These findings highlight the need to promote handwashing before and after handling food to reduce the risk of contamination and foodborne illness.
For tips on correct handwashing technique, see the Food Safety Information Council website.
The following is a new recall notice from Food Standards Australia New Zealand and is included here with permission.
Bakers Collection Gingerbread Men
Date published: 03 July 2021
Bakers Collection Gingerbread Men, 50g
Bakers Collection Gingerbread and Chocolate Men (mixed), 50g
Dallas International is conducting a recall of the above products. The products have been available for sale at independent food retailers in NSW, ACT, QLD, VIC, TAS, SA, NT, WA
Bakers Collection Gingerbread Men, 50g : Best Before 21 Dec 2021
Bakers Collection Gingerbread and Chocolate Men (mixed), 50g : Best Before 13 Dec 2021
The recall is due to the presence of an undeclared allergen (milk)
Food safety hazard
Any consumers who have a milk allergy or intolerance may have a reaction if the product is consumed.
Country of origin
What to do
Consumers who have a milk allergy or intolerance should not consume this product and should return the products to the place of purchase for a full refund.
For further information please contact:
+61 3 9458 8000
The CSIRO Healthy Diet Score survey has some new results. It is showing that junk or discretionary foods are the number one issue impacting Australian diets. This is resulting in higher rates of obesity, poor nutrition and the inevitable higherlifestyle disease risk.
The survey is showing that we are eating as much as 5.1 serves of junk foods (or around 3000kJ) each day, which is twice what is recommended by the Australian Dietary Guidelines.
Alcohol is the biggest contributor at 21 percent of the discretionary food intake, followed by cakes and biscuits at 19 percent, sugar sweetened beverages at 12 percent and then savoury pies and pastries at nine percent.
A new free online tool has now been launched by the CSIRO to assist people recognise what the impact of junk food is to their diets and to suggest ways to reduce that intake.
“Launching just in time for those who may have overindulged this Easter, the new Junk Food Analyser provides individuals with specific advice on which categories of discretionary foods they are consuming the most, with the interactive tool providing strategies and tips on where kilojoules can be reduced, which is essential for weight loss,” CSIRO research scientist Dr Gilly Hendrie said.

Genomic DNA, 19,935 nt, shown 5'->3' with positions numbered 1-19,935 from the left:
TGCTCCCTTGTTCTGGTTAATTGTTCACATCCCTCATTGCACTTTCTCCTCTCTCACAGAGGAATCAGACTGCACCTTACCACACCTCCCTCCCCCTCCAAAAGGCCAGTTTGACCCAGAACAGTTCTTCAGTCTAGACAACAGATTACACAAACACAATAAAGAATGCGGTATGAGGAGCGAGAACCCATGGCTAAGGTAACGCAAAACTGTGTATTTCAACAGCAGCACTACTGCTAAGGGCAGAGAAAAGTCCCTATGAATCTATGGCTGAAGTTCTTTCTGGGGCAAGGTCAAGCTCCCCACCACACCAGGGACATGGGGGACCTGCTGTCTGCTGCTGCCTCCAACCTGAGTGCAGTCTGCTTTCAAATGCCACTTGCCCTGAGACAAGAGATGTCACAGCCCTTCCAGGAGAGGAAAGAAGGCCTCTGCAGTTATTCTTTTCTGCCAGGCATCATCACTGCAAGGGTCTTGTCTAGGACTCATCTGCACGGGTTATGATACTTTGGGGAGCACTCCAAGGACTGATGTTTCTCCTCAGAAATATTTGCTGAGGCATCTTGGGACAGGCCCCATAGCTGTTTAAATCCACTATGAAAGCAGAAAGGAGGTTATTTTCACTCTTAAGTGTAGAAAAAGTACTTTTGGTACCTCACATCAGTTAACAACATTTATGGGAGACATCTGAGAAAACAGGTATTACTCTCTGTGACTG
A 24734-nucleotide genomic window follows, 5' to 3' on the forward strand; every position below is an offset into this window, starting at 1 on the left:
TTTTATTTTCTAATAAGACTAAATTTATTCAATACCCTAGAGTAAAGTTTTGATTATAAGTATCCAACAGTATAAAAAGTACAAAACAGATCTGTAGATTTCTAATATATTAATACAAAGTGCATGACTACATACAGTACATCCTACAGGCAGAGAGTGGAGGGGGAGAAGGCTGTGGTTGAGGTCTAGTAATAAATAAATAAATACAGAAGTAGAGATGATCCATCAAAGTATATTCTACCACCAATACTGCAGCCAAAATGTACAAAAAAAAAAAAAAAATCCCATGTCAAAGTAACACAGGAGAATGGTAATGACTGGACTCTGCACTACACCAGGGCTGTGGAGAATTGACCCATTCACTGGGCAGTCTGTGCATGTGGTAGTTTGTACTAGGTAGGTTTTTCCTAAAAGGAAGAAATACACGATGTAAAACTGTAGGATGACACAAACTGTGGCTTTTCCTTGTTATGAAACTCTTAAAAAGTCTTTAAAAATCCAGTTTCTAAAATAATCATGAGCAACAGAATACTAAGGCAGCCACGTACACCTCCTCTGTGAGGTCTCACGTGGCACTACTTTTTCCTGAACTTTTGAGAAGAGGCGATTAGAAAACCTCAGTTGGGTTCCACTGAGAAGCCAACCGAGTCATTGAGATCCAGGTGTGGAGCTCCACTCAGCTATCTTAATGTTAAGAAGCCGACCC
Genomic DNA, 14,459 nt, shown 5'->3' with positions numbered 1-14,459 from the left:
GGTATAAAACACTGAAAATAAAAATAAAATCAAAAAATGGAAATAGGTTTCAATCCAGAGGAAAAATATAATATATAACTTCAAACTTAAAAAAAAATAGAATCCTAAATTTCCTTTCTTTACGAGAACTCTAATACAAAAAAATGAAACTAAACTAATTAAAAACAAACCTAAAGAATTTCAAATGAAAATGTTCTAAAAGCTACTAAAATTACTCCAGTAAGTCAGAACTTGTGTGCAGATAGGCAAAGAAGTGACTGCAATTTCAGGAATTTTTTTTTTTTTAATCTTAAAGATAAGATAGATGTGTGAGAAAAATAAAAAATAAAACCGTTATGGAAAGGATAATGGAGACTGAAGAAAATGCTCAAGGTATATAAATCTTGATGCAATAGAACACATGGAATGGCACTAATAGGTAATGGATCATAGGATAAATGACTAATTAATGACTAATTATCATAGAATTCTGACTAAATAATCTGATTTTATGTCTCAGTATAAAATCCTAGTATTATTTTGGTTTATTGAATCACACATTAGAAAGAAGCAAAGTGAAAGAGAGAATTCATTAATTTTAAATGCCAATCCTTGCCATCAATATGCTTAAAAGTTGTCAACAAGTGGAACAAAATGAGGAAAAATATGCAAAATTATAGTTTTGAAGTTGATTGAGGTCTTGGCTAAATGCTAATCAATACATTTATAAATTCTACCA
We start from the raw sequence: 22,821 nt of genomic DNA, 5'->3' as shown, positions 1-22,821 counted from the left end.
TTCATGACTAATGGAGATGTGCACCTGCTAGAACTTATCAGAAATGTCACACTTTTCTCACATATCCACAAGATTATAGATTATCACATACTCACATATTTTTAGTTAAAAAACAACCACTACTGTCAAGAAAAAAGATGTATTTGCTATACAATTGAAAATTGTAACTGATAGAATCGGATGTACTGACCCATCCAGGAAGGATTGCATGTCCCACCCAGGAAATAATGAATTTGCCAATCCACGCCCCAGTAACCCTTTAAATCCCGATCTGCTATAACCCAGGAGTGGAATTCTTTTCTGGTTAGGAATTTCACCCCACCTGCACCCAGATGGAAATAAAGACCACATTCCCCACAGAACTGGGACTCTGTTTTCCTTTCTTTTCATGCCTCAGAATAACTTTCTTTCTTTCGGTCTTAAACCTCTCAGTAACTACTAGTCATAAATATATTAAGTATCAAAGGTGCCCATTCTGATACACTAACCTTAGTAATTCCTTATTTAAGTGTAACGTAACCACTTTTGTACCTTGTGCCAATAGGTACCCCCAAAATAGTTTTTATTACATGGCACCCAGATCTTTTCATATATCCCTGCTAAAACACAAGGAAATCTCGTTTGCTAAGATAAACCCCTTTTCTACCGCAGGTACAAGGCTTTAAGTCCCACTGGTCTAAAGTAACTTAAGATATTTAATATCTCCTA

“While the elimination strategy is common in diet programs and can reduce kilojoules the most, the interactive Junk Food Analyser lets users explore a combination of strategies to reduce discretionary food intake, without cutting their favourite foods altogether. That might include choosing to eliminate alcohol, take a break from cakes and biscuits and halve confectionery consumption,” Dr Hendrie said.
To do the Junk Food quiz go to www.junkfoodanalyser.com
A New Natural Blue colouring is now available.
Stop and think for a minute – how many blue foods do you know of?
The first food that comes to mind are blueberries and maybe then blue vein cheese, and then the struggle begins in trying to think of others.
Blue is not a usual colour of food and in fact humans tend to stay away from blue foods as in the dark dim past blue was probably associated with mould and so we have learnt over time to not eat food this colour.
However blue colouring is essential to get the right tones of other colours, particularly green. Currently a synthetic blue colouring is usually used as natural blue colourings are rare.
A group of international researchers, including University of California, Davis chemists and scientists at the Mars Advanced Research Institute and Mars Wrigley Science and Technology, The Ohio State University, Nagoya University, Japan; the University of Avignon, France; and SISSA University, Italy, have recently discovered a new colouring called Cyan Blue which is a natural blue. It has been sourced from red cabbage. The work was published in Science Advances on 7 April.
The blue anthocyanin is only present in the red cabbage in very small amounts so a process has had to be developed to make more available.
The key was enzymes. Much research had to be done and finally a specific enzyme was designed which has allowed for the tiny amount of this blue anthocyanin to be converted into a useable natural blue colouring.
As a result of this research a start up company has been set up to develop the technology involved in this process for commercial applications.
The following is a recall notice from Food Standards Australia New Zealand and is included here with permission.
Meraki Shiraz 2020 Vintage
Date published: 22 June 2021
Meraki Shiraz 2020 Vintage
Zilzie Wines Pty Ltd is conducting a recall of Meraki Shiraz 2020 Vintage (750ml). The product has been available for sale in Liquor Stax outlets, which are a collective of independent outlets in NSW, QLD, VIC and WA.
Lot number L20259
The recall is due to the presence of foreign matter (glass) from a packaging fault.
Food safety hazard
Food products containing glass may cause injury if consumed.
Country of origin
What to do
Consumers should not drink this product and should return it to the place of purchase for a full refund.
For further information please contact:
Zilzie Wines Pty Ltd
1800 718 500